Elephants Used to Help Evict Residents Living in Protected Forest Areas | Inside Edition

Elephants Used to Help Evict Residents Living in Protected Forest Areas

Police also used bulldozers to raze the illegal structures.

Police in India have enlisted the help of elephants to evict hundreds of people living illegally in a protected forest area in the country's remote northeast.

State Forest Minister Pramilla Brahma said the area is an elephant habitat and the unauthorized settlements are forcing the animals to leave in search of food.

Police used bulldozers and the elephants in a show of force, and the forest dwellers responded by hurling rocks, according to reports.

Five protesters were injured in a scuffle after police used tear gas in the Amchang forest area in Assam state, Guwahati Police Commissioner Hiren Nath said.

Authorities plan to demolish about 1,000 bamboo and tin huts.

There have been many incidents in which displaced wild elephants have entered villages, destroying crops and even killing people.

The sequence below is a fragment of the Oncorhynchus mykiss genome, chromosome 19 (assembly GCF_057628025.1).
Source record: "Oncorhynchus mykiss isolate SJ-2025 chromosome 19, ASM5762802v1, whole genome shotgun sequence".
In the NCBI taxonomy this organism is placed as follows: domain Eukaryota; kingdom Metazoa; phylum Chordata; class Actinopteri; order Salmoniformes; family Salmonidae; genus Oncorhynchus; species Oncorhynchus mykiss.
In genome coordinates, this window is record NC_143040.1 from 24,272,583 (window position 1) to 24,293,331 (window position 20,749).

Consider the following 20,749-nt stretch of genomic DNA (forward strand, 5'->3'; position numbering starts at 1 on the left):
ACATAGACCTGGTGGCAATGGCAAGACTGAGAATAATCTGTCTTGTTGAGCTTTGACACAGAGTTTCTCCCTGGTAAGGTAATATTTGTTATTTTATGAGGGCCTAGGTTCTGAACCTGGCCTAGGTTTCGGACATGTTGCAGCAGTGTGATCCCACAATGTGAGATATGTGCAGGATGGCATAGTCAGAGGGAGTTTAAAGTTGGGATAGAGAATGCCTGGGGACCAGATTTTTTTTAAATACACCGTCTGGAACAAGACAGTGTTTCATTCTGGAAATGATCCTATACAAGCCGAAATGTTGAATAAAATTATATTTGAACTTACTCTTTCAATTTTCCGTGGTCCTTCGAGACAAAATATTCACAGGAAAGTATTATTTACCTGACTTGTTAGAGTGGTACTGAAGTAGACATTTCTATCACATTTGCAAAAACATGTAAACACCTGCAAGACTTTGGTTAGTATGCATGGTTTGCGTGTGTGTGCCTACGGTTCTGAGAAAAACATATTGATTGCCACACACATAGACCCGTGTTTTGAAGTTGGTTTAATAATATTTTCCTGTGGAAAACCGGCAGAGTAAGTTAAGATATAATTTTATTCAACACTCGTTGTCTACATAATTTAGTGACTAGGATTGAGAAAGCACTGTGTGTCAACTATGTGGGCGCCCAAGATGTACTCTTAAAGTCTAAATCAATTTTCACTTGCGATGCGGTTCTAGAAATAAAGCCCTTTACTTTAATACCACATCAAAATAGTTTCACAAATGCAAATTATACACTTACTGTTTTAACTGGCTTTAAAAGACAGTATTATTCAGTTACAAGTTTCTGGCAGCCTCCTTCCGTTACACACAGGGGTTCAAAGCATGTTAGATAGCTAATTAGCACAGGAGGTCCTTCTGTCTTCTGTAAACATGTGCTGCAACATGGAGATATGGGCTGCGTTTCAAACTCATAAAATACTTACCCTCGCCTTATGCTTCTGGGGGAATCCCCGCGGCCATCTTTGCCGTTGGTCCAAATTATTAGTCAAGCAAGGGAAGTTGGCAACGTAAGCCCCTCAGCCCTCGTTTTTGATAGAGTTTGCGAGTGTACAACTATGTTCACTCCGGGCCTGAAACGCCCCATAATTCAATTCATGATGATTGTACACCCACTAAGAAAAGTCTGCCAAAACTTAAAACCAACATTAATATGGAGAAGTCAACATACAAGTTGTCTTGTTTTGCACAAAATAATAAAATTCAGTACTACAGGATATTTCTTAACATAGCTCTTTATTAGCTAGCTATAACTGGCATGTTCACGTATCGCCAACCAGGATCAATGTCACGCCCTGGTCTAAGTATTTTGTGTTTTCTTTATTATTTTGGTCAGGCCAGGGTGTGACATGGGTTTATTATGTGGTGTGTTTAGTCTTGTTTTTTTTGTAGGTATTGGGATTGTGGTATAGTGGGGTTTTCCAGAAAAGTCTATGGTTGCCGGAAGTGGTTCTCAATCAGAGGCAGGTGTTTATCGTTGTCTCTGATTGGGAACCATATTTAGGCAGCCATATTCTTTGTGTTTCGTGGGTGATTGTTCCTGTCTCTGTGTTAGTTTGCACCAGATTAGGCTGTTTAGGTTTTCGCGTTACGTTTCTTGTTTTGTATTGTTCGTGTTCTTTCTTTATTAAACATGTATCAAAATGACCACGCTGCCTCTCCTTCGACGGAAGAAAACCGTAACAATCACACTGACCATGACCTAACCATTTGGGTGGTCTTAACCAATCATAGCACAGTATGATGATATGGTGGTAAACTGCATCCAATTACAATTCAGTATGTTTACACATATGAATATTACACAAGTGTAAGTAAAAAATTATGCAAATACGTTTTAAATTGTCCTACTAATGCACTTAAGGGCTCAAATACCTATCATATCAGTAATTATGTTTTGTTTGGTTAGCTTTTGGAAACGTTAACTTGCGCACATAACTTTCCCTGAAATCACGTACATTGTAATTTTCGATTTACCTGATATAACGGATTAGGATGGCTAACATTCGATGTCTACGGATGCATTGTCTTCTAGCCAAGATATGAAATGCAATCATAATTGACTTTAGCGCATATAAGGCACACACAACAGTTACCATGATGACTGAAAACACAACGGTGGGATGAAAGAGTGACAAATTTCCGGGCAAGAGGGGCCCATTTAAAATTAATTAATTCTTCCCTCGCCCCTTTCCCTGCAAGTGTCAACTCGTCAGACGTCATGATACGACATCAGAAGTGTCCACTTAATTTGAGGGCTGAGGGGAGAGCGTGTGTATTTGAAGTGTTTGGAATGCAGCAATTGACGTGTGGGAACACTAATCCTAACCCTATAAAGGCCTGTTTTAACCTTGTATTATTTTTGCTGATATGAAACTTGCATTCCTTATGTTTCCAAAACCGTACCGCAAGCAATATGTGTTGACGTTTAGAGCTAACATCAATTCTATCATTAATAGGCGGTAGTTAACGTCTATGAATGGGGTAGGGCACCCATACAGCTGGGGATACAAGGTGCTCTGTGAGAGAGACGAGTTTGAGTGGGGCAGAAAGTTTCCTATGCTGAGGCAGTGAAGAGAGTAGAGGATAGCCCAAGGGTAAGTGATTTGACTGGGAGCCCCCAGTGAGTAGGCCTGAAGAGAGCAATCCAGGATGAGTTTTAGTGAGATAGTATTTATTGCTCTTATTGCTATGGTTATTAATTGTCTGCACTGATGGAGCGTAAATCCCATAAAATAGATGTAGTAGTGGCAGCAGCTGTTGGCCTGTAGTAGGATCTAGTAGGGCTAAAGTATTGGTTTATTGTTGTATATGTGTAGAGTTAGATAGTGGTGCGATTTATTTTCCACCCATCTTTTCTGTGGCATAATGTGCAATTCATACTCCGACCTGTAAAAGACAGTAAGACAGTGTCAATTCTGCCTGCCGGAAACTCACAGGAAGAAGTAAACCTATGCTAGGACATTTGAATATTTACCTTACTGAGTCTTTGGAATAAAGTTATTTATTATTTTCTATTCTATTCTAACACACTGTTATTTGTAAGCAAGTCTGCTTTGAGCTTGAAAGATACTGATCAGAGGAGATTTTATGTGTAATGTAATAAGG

A police official said the authorities were following a court order to clear the forest of illegal encroachment by Thursday.

The eviction drive is being carried out by wildlife wardens, with police providing protection against possible attacks by angry residents.

About 6,000 people have built homes inside the wildlife sanctuary at 24 locations across the country, according to a 2014 forestry department survey.

Some environmentalists oppose the use of the animals to demolish structures, arguing it runs counter to their natural instincts and can cause them serious injury, The Guardian reported

Those living inside the sanctuaries have been arguing they should be given alternative housing before their existing homes are demolished.

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